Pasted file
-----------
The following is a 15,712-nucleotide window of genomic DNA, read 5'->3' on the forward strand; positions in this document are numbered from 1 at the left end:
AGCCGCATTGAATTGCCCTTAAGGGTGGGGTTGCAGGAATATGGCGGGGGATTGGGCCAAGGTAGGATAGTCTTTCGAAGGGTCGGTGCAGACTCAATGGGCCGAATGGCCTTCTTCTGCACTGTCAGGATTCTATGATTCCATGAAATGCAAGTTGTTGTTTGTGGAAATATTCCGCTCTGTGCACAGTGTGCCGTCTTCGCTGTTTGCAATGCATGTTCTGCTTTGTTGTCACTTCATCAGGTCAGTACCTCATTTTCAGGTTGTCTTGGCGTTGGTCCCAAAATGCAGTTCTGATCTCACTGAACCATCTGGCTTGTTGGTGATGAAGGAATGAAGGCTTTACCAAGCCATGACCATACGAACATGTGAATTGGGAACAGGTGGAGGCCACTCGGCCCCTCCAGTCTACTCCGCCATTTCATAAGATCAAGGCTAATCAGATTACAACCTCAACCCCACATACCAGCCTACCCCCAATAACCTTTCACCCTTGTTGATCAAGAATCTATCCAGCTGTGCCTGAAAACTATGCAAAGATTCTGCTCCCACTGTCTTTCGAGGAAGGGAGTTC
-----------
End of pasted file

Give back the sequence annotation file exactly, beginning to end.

The following is a 15,712-nucleotide window of genomic DNA, read 5'->3' on the forward strand; positions in this document are numbered from 1 at the left end:
AGCCGCATTGAATTGCCCTTAAGGGTGGGGTTGCAGGAATATGGCGGGGGATTGGGCCAAGGTAGGATAGTCTTTCGAAGGGTCGGTGCAGACTCAATGGGCCGAATGGCCTTCTTCTGCACTGTCAGGATTCTATGATTCCATGAAATGCAAGTTGTTGTTTGTGGAAATATTCCGCTCTGTGCACAGTGTGCCGTCTTCGCTGTTTGCAATGCATGTTCTGCTTTGTTGTCACTTCATCAGGTCAGTACCTCATTTTCAGGTTGTCTTGGCGTTGGTCCCAAAATGCAGTTCTGATCTCACTGAACCATCTGGCTTGTTGGTGATGAAGGAATGAAGGCTTTACCAAGCCATGACCATACGAACATGTGAATTGGGAACAGGTGGAGGCCACTCGGCCCCTCCAGTCTACTCCGCCATTTCATAAGATCAAGGCTAATCAGATTACAACCTCAACCCCACATACCAGCCTACCCCCAATAACCTTTCACCCTTGTTGATCAAGAATCTATCCAGCTGTGCCTGAAAACTATGCAAAGATTCTGCTCCCACTGTCTTTCGAGGAAGGGAGTTC